Indians don’t ice skate. In fact, Indians don’t do much of anything in the way of sports, and true to my heritage, I’ve been lousy at anything that involves moving, running, jumping or holding a ball. I have no balance, was always the last kid picked for my netball team and I have those spindly Indian ankles that seem to twist on anything higher than the court heel.
But when I came here more than 20 years ago, a colleague insisted that I try to overcome the shortcomings of my genes and my own self censoring cultural prejudices and give ice skating a go. Everyone in Holland ice skates, she told me, and if I was going to make a life here, I should at least give it a go.
So I enrolled myself for skating lessons - a duty made considerably less tedious by the presence of two young, rather nice looking, male instructors. On my third lesson, they were both standing on either side of me when I fell. By my third lesson, mind you, it was not my first fall - Lesson Number 2 was particularly memorable because it was conducted during some kind of Arctic gale that had turned right at the North Pole and hit Amsterdam front and centre. The more hopeless novices in the group (myself among them of course) had been blown about like toy cars on the deck of a listing ship, and there were more than a few spectacular collisions.
The fall I took with my two handsome instructors next to me was a little ladylike thing, legs crossed primly as I fell on the ice on my overpadded bum. But it resulted in a broken leg with enough complications to keep me hospitalized for nearly a month. Twenty years later, my ankle is criscrossed with surgery scars and my two year limp has left its legacy: when if I’m wearing heels on a concrete floor you can hear the distinctive morse code of my footsteps.
So you may understand dear reader why I’m just too plain chicken to get back on those skates.
I’ve not had too much cause to regret the fact that any kind of winter sports activity will forever be a closed door to me - that is until we have a week like we’ve just had. A hard overnight freeze followed by days of very un Dutch sunshine. On the first glorious day about a week ago, this entire nation breathed an almost audible collective sigh of pleasure, every able bodied Dutch person grabbed their skates and walked out on their jobs and responsible lives for the joy of “natuur skaatsen“. Seeing as this country is pretty much composed of water - in this weather, the whole place becomes a natural skating rink.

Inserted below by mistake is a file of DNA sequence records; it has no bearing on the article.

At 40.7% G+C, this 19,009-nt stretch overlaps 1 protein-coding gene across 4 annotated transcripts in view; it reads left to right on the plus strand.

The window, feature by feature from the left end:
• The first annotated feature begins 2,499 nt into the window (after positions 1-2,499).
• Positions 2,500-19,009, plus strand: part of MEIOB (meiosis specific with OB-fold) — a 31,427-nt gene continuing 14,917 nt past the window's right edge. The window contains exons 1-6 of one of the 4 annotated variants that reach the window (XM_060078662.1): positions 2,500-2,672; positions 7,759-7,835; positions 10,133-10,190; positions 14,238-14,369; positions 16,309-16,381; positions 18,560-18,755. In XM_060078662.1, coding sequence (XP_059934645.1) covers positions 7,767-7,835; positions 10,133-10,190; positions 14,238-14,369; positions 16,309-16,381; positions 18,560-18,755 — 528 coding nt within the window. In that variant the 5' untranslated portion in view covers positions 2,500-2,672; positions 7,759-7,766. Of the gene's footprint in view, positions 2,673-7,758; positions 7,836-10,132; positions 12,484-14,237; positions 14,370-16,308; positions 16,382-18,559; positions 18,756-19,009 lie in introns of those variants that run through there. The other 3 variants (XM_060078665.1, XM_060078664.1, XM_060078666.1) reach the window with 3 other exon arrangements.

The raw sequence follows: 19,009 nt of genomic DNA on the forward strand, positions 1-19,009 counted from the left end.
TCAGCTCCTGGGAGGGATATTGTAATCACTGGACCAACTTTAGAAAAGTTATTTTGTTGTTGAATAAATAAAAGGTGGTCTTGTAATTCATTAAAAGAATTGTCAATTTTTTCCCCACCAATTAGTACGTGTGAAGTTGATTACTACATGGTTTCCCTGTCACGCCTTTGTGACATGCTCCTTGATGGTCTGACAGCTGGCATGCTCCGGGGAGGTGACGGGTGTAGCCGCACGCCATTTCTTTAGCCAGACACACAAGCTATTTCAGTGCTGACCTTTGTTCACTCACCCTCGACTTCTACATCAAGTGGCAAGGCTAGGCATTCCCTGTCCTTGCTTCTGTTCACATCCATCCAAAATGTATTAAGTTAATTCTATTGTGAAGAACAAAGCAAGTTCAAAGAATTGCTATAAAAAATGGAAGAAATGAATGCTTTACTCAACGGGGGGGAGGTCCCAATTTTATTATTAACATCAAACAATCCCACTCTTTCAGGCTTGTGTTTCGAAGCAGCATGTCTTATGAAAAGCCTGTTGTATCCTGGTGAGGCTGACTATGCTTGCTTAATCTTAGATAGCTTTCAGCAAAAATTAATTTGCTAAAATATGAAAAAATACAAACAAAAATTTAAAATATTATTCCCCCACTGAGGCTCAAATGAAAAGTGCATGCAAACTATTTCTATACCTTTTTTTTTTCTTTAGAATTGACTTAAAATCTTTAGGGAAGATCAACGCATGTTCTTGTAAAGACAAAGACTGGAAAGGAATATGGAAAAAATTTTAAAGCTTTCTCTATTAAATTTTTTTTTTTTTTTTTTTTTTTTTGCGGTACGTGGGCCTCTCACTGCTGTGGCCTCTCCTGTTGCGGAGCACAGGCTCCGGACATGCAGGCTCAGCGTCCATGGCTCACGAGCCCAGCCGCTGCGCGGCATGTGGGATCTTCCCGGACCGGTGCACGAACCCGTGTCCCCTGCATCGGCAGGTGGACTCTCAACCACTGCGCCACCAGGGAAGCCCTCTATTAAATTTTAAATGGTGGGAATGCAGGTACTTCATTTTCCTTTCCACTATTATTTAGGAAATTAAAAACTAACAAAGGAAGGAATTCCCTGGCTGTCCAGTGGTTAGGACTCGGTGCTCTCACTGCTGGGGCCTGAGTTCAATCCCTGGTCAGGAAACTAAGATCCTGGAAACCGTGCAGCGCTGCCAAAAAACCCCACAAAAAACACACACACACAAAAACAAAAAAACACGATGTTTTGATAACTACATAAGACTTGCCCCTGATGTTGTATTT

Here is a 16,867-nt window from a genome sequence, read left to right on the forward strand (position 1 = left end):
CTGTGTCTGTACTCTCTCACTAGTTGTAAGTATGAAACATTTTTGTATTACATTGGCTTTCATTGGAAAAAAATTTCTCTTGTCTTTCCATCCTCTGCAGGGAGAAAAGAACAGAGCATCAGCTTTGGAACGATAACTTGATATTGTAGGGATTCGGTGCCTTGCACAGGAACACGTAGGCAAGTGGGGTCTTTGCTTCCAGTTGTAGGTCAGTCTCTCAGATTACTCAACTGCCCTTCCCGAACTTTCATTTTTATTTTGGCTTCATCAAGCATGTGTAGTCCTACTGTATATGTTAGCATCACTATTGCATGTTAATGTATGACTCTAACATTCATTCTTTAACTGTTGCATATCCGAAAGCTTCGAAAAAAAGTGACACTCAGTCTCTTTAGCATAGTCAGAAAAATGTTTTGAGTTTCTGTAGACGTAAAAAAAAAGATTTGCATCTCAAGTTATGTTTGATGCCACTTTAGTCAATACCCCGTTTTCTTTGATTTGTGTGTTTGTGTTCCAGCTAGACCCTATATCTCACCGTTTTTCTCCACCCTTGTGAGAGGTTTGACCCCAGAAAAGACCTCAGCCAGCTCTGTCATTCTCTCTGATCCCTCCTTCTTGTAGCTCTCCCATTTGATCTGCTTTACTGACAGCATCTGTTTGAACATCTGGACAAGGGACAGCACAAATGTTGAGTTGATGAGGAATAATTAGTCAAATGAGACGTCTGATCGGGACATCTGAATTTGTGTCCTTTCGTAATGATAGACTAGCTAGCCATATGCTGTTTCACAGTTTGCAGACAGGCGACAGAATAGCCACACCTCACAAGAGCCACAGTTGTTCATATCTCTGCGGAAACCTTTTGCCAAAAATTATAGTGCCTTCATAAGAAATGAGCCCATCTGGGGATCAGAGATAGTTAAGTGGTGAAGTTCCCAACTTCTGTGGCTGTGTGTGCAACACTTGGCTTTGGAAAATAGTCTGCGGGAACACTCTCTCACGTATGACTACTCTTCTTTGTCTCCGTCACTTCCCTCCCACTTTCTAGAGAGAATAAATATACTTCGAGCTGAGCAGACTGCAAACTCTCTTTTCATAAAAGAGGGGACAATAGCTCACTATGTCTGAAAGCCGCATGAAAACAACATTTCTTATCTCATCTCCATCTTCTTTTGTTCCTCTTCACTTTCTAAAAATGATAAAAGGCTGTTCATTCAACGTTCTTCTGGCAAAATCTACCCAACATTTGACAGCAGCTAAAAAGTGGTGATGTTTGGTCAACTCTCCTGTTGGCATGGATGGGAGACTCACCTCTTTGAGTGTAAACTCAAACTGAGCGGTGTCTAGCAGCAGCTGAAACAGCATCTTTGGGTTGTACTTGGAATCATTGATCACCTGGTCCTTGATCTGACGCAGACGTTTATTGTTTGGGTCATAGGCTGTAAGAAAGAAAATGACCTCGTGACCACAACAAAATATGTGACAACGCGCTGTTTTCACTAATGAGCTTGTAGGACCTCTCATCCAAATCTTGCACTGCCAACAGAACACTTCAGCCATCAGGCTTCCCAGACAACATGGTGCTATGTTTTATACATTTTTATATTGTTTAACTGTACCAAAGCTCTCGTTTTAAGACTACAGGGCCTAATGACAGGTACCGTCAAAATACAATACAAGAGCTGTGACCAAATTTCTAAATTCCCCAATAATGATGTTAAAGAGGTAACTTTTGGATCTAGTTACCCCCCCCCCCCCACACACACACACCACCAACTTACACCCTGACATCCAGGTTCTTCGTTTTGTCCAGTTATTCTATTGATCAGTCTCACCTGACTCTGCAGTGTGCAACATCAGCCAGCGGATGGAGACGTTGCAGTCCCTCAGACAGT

I’ve been here for most of my adult life, but it’s still a rare and precious thing to see the canals of Amsterdam freeze and watch almost the entire population of the city pour onto those roads of ice. Everyone was there this last weekend - strolling or skating, setting up stalls to sell soup or hot wine, taking dogs on leashes, and toddlers in prams for a walk on the ice. It was an old Breugel painting come to life, with almost nothing changed except people’s clothes.
The national anticipation for the 11 Cities Race built up to a crescendo with people in an agony to see if the ice would thicken enough for this most beloved of national races to take place, but alas, the thaw started yesterday and The Netherlands will have to wait and see if next year will give us the kind of ice needed for the race.
This time of year makes any Dutch Indian simmer in a stew of regret of lost chances, unsuitable genes and weak ankles. The jealousy I felt watching the Dutch glide by on the silent lakes and not so silent frozen canals is only just beginning to fade. But just as my desire to join the Dutch on the ice was overtaking my fear, and I was coming to the idea that maybe I should give skating lessons another go, I met up with a friend yesterday who had her arm in a sling. She told me the difficulties of trying to cope with a full time job, and a young child at home with a sprained and painful right hand - the legacy of a little fall she took pirouetting on the canals on the weekend.
Ok - so next winter, I’ll just stick to taking my camera on the ice.